Kukla's Korner Hockey
from the Ottawa Citizen,
“I’ll read the paper when the game is too stressful,” she says, “Especially when the other team gets the goals first. Some nights, the paper is well-read.”
For Rhoda, watching a game involving either of her sons now coaching in the NHL—Terry, the seventh of her 10 children, is an assistant coach, pacing behind the Philadelphia Flyers’ bench—is an exercise in high anxiety. But when the Senators win, as they’ve been doing lately, she can get pretty excited.
“I phoned Bryan on Sunday and told him, ‘I jumped right to the ceiling after you got the goal.’
Congratulations to the Anaheim Ducks for their win tonight. The Ottawa Senators and the Anaheim Ducks begin their series in Anaheim on Monday, May 28th.
*You can check out the full Stanley Cup Finals schedule, posted earlier today here on KK.
from the Leader-Post,
The three-year-old spent his last hours at home, nestled between family and friends on a mattress on the living-room floor in front of the television watching the Ottawa Senators reach the Stanley Cup finals.
His right lung had collapsed and he breathed loudly, wheezing. When it became too hard to keep his heavy-lidded eyes open, because of the morphine, his family whispered the play-by-plays to him.
not much more to say but to read on...
from the Ottawa Senators,
The Ottawa Senators’ quick run through the first three rounds of the Stanley Cup playoffs has given head coach Bryan Murray a healthy roster to work with in the final. Murray credits a strong strength and conditioning program and luck for the success.
“We’ve been healthy. I have a lot to say about that to the conditioning level, the strength coach and the people who have worked hard here to make the program what it is. It’s what I consider a little bit of management and a lot of luck. That’s what it will take to win.”
from the Ottawa Citizen,
Without hardships along the way, life’s greatest moments wouldn’t feel nearly as great.
In the aftermath of the Ottawa Senators’ breakthrough to the Stanley Cup final, a reporter asked club president and chief executive officer Roy Mlakar to name the low point of the long, hard journey.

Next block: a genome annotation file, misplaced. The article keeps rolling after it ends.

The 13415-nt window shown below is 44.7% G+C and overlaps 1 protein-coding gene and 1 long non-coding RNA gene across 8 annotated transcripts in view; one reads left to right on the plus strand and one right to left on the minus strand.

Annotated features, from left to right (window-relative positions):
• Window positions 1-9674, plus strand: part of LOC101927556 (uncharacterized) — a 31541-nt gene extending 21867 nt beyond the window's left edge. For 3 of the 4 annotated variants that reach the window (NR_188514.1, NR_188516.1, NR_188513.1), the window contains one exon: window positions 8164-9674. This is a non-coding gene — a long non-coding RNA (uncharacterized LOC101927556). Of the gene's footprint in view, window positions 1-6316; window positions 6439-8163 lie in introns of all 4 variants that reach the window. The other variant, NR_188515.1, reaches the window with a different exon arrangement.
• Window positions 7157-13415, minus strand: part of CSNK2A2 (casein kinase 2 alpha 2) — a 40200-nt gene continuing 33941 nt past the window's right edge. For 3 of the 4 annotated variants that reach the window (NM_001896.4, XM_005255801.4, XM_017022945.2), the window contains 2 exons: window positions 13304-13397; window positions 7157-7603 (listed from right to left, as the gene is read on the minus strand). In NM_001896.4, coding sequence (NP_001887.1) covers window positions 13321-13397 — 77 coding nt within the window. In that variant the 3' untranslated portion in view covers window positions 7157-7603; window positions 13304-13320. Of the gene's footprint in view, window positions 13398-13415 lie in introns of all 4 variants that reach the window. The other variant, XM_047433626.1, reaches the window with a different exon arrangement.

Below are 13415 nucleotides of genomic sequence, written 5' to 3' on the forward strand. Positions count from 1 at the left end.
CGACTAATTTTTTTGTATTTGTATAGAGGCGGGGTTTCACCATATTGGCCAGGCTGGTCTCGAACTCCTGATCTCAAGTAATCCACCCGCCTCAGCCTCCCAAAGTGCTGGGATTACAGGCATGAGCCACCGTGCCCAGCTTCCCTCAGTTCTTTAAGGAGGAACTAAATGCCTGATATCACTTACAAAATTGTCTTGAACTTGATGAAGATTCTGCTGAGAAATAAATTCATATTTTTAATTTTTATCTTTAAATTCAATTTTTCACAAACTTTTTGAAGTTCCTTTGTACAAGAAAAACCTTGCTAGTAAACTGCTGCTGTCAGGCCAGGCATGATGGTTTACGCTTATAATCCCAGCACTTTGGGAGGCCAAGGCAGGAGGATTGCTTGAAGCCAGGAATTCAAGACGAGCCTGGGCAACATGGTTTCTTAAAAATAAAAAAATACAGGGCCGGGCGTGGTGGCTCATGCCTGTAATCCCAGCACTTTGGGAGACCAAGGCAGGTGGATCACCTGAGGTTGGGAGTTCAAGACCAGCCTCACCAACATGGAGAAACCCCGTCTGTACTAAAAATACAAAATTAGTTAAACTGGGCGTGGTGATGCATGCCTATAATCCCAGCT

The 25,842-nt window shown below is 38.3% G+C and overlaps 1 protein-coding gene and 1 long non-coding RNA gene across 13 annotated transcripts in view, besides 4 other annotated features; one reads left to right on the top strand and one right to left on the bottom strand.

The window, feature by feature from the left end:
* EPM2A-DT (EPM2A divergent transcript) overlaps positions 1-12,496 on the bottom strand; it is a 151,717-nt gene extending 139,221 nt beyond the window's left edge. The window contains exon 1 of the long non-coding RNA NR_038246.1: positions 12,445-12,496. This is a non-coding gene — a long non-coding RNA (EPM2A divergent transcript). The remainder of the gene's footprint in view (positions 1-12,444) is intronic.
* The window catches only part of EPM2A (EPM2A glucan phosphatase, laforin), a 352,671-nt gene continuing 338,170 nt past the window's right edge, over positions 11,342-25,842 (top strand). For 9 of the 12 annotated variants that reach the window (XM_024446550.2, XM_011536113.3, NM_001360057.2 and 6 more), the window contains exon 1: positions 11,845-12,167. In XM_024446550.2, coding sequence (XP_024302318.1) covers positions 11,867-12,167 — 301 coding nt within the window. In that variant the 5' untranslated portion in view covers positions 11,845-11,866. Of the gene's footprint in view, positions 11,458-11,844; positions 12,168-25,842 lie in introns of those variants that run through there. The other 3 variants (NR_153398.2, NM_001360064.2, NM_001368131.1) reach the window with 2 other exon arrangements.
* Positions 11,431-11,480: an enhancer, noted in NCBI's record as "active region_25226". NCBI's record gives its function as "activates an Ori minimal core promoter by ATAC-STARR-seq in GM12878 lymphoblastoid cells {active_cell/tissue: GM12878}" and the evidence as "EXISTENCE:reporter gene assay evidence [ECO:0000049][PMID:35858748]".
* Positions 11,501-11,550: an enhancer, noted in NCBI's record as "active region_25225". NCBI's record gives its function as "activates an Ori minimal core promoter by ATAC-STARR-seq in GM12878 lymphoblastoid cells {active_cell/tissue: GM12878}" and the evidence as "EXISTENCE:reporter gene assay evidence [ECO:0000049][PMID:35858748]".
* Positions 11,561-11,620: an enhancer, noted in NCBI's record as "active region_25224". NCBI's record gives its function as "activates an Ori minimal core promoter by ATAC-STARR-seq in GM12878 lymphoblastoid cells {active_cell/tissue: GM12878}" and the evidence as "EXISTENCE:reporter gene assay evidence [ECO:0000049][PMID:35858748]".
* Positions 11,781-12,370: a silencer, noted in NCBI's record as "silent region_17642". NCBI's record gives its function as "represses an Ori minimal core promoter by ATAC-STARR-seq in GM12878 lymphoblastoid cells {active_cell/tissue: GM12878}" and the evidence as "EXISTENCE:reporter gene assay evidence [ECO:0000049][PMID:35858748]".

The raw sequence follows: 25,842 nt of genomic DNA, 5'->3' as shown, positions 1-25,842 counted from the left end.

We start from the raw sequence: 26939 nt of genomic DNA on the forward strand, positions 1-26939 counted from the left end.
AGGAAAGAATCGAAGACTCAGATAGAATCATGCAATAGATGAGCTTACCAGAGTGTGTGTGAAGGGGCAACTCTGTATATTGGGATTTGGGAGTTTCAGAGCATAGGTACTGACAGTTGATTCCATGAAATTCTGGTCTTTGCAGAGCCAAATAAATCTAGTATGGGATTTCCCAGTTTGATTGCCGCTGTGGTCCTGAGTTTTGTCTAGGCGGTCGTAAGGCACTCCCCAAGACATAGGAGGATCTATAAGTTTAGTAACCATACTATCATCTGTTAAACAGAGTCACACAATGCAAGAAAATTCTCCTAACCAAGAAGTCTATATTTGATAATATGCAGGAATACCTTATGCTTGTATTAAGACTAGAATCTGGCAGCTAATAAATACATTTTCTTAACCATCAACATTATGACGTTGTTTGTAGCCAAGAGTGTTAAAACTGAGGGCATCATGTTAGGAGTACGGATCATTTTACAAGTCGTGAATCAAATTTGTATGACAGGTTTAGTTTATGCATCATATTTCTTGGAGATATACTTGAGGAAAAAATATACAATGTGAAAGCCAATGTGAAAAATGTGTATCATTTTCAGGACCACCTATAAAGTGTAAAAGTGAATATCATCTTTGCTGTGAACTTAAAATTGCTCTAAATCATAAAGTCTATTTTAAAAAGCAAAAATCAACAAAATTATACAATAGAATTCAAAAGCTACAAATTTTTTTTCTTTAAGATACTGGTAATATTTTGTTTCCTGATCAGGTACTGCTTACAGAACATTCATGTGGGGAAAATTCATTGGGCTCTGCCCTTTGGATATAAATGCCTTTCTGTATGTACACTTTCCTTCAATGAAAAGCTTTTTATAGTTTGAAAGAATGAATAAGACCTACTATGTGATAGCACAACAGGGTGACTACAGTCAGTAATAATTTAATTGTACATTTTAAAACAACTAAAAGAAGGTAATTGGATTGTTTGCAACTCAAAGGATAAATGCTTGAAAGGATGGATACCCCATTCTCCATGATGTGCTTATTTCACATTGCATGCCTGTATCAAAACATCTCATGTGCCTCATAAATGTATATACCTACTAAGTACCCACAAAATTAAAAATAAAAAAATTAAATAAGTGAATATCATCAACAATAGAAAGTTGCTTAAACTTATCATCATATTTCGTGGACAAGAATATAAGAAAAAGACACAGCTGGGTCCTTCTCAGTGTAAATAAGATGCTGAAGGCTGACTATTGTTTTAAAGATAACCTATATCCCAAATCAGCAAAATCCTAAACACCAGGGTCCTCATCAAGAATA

“The low point for me,” Mlakar said, standing in the back of playoff media conference room at Scotiabank Place, “was telling the team they wouldn’t get paid.”
from the Ottawa Sun,
The Senators had a taste of what they mean to a hockey town gone bananas after snagging a reservation in the Stanley Cup final with “King Daniel Of Ottawa” Alfredsson’s OT winner against the Sabres.
Most impressive to the players was the thousands of fans who welcomed them home at the airport.
Even speaking of it yesterday after practice, chills started running up and down their spines again.
Chris Kelly: “I’ve seen a lot of things, but nothing like coming off the plane at the airport. There must have been 5,000 people there. To see that many supporting us, especially on a long weekend when people are out of town, was really fun.”
from The Maven,
It’s difficult to imagine a team winning The Stanley Cup with the Human Sieve, Ray Emery, in goal. Yet, it could happen because the Ottawa defense is so strong…
from Chris Stevenson of the Ottawa Sun,
Meet Dany Heatley, playmaker.
The Senators left winger, often facing withering defensive attention because of his goal-scoring skills, has turned into a set-up man.
He is the NHL’s leading playoff scorer with 21 points, moving ahead of linemate Jason Spezza with a one-goal, two-assist performance Saturday as the Senators earned their first trip to the Stanley Cup final.
from the Ottawa Business Journal,
The deeper the Sens go, it seems, the more people crowd into area sports bars and pubs and hold tailgate parties. Is there a monetary spin off to the local economy when an NHL franchise goes four rounds into the playoffs? If so, how much? And while Sens fans are encouraged to “Be Red,” is the club itself in the black?
Club management is tight-lipped on questions surrounding exact revenues, although experts peg the amount an NHL team earns per playoff home game somewhere between $1 million and $2 million, depending on the city, by adding up gate receipts, merchandise, parking and concessions and deducting expenses.
It’s likely higher still in Ottawa, since team owner Eugene Melnyk owns the building. Consider as well that ticket prices rise the deeper the team heads into the playoffs.
from The Puck Stops Here at Fox Sports,
All told, Ottawa has a few players who might have Hall of Fame careers, but none are sure things. Ottawa does not have a top goalie. In the pre-lockout days, this is a team that might have been a Stanley Cup contender, but it is not the kind of team that wins the Cup. In the post-lockout days when it is much harder to keep a successful team together, this is quite possibly what a Stanley Cup-winning team looks like.
The Senators are better than Carolina in 2006. However the question that matters is: Are they better than either Detroit or Anaheim this year?
About Kukla's Korner Hockey
Paul Kukla founded Kukla’s Korner in 2005 and the site has since become the must-read site on the ‘net for all the latest happenings around the NHL.
From breaking news to in-depth stories around the league, KK Hockey is updated with fresh stories all day long and will bring you the latest news as quickly as possible.
Email Paul anytime at firstname.lastname@example.org